In 1955, Flying Saucers From Mars, a wildly popular book written under the name of Cedric Allingham, captured worldwide imagination. The author, who claimed to be an amateur astronomer and birdwatcher, told a story of a flying saucer sighting in 1954 and his direct contact with its captain, a human-looking Martian. Communicating via mental telepathy, the alien relayed its history, that it had come from Mars and had visited the moon and Venus. Blurry photos of the Martian and its saucer was pictured in his book.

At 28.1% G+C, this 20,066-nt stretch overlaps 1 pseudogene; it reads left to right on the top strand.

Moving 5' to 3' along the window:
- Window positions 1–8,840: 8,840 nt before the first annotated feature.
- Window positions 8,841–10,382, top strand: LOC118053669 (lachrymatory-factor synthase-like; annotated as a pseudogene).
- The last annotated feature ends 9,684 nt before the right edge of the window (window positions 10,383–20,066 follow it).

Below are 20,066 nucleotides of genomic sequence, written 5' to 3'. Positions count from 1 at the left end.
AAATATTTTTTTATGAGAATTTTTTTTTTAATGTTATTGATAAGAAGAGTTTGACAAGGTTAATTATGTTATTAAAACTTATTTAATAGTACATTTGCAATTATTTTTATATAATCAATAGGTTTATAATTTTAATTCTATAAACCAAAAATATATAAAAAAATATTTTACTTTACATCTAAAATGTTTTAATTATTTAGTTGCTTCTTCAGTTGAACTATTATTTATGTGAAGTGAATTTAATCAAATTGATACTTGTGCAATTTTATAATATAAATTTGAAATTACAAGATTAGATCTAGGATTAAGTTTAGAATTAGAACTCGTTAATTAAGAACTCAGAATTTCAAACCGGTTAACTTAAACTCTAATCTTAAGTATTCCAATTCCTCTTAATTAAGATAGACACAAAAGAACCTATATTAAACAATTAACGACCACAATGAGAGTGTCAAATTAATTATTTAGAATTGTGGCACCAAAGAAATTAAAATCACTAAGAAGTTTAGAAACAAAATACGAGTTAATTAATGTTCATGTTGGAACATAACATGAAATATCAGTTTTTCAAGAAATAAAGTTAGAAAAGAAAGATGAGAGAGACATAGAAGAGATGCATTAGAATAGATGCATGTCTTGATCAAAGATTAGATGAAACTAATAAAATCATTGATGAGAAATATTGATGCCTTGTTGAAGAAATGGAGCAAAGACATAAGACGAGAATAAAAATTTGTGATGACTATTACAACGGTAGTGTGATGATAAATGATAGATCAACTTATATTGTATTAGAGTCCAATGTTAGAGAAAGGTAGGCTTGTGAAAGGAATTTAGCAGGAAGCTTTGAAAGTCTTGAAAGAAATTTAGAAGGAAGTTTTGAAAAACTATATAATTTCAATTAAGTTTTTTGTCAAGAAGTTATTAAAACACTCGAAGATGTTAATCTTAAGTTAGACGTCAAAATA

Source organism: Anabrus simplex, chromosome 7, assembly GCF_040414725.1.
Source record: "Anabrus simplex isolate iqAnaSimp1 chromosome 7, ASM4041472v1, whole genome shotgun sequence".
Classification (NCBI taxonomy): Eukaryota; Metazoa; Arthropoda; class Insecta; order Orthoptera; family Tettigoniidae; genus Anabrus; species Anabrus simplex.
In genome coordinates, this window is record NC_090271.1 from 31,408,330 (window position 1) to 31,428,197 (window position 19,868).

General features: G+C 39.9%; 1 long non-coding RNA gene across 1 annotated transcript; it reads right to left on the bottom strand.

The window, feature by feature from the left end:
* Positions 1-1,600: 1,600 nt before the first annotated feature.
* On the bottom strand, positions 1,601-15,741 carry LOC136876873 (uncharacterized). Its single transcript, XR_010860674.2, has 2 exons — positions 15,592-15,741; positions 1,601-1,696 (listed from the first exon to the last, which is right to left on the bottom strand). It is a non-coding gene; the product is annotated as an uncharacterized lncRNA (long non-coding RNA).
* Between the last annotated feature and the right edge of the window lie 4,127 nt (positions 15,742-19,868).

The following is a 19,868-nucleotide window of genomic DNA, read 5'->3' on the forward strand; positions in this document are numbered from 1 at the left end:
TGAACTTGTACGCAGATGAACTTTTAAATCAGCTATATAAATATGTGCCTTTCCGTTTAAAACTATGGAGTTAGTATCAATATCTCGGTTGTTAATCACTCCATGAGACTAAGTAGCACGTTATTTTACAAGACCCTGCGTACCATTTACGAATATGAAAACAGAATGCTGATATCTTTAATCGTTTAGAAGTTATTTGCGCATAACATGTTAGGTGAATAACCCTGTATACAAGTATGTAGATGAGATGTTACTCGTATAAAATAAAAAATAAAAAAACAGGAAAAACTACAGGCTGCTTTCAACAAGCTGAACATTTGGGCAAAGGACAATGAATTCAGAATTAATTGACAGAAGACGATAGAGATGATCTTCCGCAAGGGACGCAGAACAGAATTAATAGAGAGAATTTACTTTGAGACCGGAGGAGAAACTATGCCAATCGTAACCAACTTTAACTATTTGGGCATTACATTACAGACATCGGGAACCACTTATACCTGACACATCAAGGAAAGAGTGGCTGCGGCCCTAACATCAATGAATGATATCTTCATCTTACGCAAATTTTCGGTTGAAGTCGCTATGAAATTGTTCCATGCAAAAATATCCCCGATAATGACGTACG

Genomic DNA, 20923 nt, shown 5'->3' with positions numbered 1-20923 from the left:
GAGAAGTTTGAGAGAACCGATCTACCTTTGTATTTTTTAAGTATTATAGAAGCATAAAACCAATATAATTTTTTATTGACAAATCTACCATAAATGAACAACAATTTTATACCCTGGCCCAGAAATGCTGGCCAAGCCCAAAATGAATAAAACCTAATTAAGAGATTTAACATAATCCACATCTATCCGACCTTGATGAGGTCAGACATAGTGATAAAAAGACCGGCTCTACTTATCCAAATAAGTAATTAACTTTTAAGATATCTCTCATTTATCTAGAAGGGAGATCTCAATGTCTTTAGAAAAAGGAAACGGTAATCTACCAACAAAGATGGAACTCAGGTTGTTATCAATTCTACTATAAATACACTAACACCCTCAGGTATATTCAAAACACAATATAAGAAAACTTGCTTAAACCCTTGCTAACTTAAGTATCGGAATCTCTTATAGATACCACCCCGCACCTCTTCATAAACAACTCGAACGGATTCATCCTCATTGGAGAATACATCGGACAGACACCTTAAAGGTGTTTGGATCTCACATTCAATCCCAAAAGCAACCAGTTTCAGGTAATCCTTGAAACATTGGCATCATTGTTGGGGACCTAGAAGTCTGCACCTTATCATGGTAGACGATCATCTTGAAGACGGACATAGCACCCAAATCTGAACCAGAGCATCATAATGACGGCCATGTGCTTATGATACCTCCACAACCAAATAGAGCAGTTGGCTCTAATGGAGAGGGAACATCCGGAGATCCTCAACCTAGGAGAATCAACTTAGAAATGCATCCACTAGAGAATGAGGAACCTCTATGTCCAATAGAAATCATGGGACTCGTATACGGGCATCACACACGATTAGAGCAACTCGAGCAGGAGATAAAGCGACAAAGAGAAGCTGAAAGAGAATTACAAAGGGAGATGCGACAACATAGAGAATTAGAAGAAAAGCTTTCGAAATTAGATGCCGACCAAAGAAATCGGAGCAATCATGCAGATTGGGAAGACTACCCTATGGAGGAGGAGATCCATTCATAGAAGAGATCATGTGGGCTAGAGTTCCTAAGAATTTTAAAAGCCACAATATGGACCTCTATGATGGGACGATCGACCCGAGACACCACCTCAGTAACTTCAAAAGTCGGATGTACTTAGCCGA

Flying saucer stories were immensely popular in the fifties with dark images of alien spaceships often plastering front pages of tabloid media. Allingham’s book hooked public attention instantly. The only catch was, Allingham was not a real person, but rather, a created persona by astronomer and prankster Patrick Moore. The prank was apparently excellently executed. A hoodwinked science fiction book reviewer gushed, “I can say this: as a book, Allingham’s “Flying Saucers From Mars” is by a long, long way the best written, sanest, most unimpassioned and convincing that I have seen to date [. . .].” Going on, “It has none of the occultism that is making other Saucer treatises ridiculous.”
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